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Asian shares mixed after central bankers say interest rates must stay high

Asian stock markets were mixed Thursday after leaders of major central banks said they need to keep interest rates high to fight persistent inflation despite fears that might tip the global economy into recession.

Shanghai, Hong Kong and Seoul retreated while Tokyo and Sydney advanced. Oil prices declined.

U.S., European and Japanese central bankers meeting Wednesday in Portugal said with hiring still strong, they have yet to extinguish upward pressure on prices. “Policy hasn’t been restrictive enough for long enough,” said Federal Reserve Chair Jerome Powell.

“The end of hiking interest rates is not in sight yet,” Carl B. Weinberg of High-Frequency Economics said in a report.

The Shanghai Composite Index lost 0.1% to 3,185.83 while the Nikkei 225 in Tokyo gained 0.4% to 33,308.65. The Hang Seng in Hong Kong sank 1.4% to 18,906.91.

The Kospi in Seoul gave up 0.2% to 2,558.98 while Sydney's S&P-ASX 200 advanced less than 0.1% to 7,197.60.

New Zealand and Bangkok advanced. Markets in India and Singapore were closed for holidays.

On Wall Street, the benchmark S&P 500 edged down less than 0.1% to 4,376.86.

The Dow Jones Industrial Average slipped 0.2% to 33,852.66. The Nasdaq composite rose 0.3% to 13,591.75.

General Mills sank 5.2% after the maker of Cheerios and Haagen-Dazs reported weaker revenue for the latest quarter than analysts expected.

Other food companies also fell, including drops of 4% for Hershey, 3.7% for J.M. Smucker and 3.5% for Conagra Brands.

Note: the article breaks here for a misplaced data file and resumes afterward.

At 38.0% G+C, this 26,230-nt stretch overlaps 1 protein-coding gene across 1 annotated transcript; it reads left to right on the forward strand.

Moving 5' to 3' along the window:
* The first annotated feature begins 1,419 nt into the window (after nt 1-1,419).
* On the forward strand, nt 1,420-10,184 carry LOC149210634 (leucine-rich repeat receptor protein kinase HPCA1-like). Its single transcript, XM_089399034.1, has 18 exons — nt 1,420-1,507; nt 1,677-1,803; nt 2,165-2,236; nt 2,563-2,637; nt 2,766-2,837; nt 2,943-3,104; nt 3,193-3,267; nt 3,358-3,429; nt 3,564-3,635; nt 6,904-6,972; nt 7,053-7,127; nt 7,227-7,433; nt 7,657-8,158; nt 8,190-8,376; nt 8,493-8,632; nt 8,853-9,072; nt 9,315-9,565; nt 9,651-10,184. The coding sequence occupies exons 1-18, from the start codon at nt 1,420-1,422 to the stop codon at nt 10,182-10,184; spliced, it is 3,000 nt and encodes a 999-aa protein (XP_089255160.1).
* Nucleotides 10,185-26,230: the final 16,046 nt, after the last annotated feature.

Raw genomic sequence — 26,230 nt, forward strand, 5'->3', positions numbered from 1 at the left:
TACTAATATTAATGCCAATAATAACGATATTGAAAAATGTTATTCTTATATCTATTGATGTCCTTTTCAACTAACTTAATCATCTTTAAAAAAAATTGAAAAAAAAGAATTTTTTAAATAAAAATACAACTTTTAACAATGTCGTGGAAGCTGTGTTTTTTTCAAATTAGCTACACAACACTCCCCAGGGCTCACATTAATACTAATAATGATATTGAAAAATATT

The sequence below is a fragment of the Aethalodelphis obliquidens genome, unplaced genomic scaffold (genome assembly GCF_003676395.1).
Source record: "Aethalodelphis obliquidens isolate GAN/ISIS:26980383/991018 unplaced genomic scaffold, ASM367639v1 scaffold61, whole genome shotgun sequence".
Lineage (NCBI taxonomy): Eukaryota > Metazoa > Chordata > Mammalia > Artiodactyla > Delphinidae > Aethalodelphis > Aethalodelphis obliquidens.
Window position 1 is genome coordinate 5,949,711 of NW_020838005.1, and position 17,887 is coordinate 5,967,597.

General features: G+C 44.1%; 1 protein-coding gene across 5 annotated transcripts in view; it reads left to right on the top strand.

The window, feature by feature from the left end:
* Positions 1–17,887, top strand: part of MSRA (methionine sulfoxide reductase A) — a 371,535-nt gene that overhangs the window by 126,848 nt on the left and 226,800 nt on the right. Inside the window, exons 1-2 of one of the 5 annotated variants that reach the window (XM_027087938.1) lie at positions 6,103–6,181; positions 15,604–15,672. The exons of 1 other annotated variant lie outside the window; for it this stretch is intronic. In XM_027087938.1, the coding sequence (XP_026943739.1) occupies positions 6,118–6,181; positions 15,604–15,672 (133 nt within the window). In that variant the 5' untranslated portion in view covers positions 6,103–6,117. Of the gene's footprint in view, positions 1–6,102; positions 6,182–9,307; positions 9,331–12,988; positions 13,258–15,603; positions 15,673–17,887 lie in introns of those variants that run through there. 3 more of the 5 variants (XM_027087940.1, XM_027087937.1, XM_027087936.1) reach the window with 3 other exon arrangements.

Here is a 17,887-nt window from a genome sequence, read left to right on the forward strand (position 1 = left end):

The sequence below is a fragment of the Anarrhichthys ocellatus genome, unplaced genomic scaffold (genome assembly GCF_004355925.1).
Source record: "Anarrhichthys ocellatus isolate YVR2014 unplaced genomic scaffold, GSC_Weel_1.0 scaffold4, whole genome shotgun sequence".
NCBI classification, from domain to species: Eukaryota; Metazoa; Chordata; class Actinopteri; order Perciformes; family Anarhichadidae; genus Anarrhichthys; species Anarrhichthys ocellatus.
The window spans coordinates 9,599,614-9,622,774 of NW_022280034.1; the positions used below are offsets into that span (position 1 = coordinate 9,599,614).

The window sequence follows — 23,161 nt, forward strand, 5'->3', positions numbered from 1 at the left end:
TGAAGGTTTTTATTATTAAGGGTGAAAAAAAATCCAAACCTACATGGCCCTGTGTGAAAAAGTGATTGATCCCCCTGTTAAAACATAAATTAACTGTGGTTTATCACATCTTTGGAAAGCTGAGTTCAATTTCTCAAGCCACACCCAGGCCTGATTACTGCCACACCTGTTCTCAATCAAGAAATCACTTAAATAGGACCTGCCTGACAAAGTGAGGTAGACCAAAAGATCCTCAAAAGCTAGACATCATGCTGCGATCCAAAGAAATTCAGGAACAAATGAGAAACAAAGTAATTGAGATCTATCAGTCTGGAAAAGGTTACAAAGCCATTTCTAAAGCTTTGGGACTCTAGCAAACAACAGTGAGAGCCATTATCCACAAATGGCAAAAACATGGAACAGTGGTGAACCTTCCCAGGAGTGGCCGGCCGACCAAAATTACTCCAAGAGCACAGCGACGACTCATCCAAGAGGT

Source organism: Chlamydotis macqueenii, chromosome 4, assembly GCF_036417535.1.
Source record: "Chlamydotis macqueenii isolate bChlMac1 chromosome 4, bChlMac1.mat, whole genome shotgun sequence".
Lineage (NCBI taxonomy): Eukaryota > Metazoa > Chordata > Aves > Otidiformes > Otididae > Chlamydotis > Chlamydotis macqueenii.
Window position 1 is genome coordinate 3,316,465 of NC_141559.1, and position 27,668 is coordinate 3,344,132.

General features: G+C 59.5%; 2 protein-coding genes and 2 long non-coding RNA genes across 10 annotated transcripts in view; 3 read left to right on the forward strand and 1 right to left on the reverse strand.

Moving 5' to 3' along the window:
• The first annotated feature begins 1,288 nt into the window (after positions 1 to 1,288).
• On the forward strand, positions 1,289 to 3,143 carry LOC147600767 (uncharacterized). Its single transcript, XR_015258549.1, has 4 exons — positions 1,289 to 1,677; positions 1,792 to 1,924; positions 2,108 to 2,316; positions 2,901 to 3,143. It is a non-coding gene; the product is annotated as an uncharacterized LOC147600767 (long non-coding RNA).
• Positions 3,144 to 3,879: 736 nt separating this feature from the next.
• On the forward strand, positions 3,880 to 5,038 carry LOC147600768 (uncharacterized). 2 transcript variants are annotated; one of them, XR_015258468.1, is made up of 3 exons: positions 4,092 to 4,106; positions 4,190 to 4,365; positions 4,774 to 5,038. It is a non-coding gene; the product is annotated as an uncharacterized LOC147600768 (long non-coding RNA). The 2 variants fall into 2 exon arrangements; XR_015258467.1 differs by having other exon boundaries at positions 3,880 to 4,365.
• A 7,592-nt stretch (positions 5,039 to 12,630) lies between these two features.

AeroVironment, maker of unmanned aircraft, tactical missile systems and other equipment used by the U.S. military and in Ukraine, rose 4.9% after reporting stronger profit and revenue than expected.

Investors expect at least a brief recession this year after the Fed and central banks in Europe and Asia raised interest rates. But hiring and consumer spending have stayed unexpectedly strong, prompting suggestions a recession might be avoided.

The Fed has said it expects to raise rates one or two more times this year, while the European Central Bank and others have sounded even more aggressive.

Strong reports on U.S. consumer confidence, sales of new homes and other areas of the economy on Tuesday helped lead to a 1.1% rally for the S&P 500. This month, the S&P 500 reached its highest level since April 2022.

In energy markets, benchmark U.S. crude lost 35 cents to $69.21 per barrel in electronic trading on the New York Mercantile Exchange. The contract rose $1.86 on Wednesday to $69.56. Brent crude, the price basis for international oil trading, shed 42 cents to $73.82 per barrel in London. It gained $1.77 the previous session to $74.03.

The dollar rose to 144.57 yen from Wednesday's 144.32 yen. The euro fell to $1.0886 from $1.0922.

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